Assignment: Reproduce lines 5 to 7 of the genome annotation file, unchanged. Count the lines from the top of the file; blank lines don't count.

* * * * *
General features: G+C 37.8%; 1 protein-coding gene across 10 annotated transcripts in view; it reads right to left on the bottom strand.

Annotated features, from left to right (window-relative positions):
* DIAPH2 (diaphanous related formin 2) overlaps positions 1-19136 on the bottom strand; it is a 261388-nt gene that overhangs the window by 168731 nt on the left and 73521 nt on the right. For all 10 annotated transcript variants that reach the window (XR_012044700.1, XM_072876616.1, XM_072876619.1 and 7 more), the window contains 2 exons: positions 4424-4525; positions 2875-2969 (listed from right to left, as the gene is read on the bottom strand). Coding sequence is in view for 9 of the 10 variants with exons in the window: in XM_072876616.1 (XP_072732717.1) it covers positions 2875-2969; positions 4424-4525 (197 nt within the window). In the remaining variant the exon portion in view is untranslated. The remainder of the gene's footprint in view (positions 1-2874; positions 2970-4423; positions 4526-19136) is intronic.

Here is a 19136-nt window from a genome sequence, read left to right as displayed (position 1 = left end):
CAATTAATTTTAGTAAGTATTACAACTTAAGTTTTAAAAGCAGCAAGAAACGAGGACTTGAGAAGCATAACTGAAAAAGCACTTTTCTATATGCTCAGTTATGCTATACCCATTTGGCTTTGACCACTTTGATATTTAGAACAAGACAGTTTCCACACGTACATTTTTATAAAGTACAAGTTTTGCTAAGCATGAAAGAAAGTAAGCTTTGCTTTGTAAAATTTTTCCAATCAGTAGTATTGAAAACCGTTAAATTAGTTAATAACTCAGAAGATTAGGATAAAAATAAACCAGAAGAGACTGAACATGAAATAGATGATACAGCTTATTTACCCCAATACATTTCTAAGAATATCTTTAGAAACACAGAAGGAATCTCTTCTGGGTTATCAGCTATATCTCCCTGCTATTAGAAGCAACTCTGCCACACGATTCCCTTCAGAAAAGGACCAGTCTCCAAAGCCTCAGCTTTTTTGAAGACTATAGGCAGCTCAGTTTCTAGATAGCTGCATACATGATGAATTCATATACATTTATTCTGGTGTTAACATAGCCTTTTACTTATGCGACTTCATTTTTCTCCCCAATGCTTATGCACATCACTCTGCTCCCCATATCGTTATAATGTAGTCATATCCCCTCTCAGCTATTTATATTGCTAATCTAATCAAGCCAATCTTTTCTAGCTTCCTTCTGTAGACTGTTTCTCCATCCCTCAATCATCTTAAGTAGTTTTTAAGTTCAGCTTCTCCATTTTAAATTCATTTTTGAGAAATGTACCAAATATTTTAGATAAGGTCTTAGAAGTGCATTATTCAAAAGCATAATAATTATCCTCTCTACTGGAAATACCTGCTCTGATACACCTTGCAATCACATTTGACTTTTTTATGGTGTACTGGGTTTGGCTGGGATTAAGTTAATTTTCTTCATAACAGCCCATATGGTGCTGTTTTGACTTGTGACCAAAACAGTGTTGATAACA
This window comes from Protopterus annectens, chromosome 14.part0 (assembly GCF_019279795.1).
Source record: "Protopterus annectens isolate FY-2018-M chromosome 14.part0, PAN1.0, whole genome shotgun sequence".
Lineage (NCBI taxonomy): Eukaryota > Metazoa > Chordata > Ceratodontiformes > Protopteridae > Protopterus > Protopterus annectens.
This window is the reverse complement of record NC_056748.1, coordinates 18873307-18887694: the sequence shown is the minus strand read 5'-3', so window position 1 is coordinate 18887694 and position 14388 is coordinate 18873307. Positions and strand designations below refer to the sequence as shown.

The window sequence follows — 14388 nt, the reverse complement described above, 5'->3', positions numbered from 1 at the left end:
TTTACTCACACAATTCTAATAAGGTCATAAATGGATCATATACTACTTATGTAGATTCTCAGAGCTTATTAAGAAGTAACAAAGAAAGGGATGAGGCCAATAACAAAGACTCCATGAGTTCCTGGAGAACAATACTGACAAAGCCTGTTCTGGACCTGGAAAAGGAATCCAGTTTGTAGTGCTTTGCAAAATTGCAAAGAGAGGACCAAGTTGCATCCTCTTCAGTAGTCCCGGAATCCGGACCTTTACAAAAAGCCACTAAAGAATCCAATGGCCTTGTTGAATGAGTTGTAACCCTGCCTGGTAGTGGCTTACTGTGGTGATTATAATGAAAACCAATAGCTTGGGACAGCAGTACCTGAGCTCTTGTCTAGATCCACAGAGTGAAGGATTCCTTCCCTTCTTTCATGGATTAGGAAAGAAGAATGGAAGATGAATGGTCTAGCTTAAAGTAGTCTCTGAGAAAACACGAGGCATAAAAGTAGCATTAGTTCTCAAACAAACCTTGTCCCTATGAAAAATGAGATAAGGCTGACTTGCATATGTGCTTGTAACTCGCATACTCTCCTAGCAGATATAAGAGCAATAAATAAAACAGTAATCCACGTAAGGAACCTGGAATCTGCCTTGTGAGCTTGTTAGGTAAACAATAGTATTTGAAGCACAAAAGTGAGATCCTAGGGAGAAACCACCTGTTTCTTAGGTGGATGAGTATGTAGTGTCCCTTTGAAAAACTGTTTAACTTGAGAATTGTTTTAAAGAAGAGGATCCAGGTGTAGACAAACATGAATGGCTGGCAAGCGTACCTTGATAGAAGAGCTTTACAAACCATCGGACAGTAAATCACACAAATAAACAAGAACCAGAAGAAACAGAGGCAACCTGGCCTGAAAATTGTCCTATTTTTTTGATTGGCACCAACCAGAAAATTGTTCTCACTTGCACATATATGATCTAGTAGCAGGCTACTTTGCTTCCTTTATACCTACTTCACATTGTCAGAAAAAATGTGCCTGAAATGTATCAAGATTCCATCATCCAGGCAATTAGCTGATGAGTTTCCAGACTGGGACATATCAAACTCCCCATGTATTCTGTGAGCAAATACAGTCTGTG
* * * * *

CAATTAATTTTAGTAAGTATTACAACTTAAGTTTTAAAAGCAGCAAGAAACGAGGACTTGAGAAGCATAACTGAAAAAGCACTTTTCTATATGCTCAGTTATGCTATACCCATTTGGCTTTGACCACTTTGATATTTAGAACAAGACAGTTTCCACACGTACATTTTTATAAAGTACAAGTTTTGCTAAGCATGAAAGAAAGTAAGCTTTGCTTTGTAAAATTTTTCCAATCAGTAGTATTGAAAACCGTTAAATTAGTTAATAACTCAGAAGATTAGGATAAAAATAAACCAGAAGAGACTGAACATGAAATAGATGATACAGCTTATTTACCCCAATACATTTCTAAGAATATCTTTAGAAACACAGAAGGAATCTCTTCTGGGTTATCAGCTATATCTCCCTGCTATTAGAAGCAACTCTGCCACACGATTCCCTTCAGAAAAGGACCAGTCTCCAAAGCCTCAGCTTTTTTGAAGACTATAGGCAGCTCAGTTTCTAGATAGCTGCATACATGATGAATTCATATACATTTATTCTGGTGTTAACATAGCCTTTTACTTATGCGACTTCATTTTTCTCCCCAATGCTTATGCACATCACTCTGCTCCCCATATCGTTATAATGTAGTCATATCCCCTCTCAGCTATTTATATTGCTAATCTAATCAAGCCAATCTTTTCTAGCTTCCTTCTGTAGACTGTTTCTCCATCCCTCAATCATCTTAAGTAGTTTTTAAGTTCAGCTTCTCCATTTTAAATTCATTTTTGAGAAATGTACCAAATATTTTAGATAAGGTCTTAGAAGTGCATTATTCAAAAGCATAATAATTATCCTCTCTACTGGAAATACCTGCTCTGATACACCTTGCAATCACATTTGACTTTTTTATGGTGTACTGGGTTTGGCTGGGATTAAGTTAATTTTCTTCATAACAGCCCATATGGTGCTGTTTTGACTTGTGACCAAAACAGTGTTGATAACA
This window comes from Protopterus annectens, chromosome 14.part0 (assembly GCF_019279795.1).
Source record: "Protopterus annectens isolate FY-2018-M chromosome 14.part0, PAN1.0, whole genome shotgun sequence".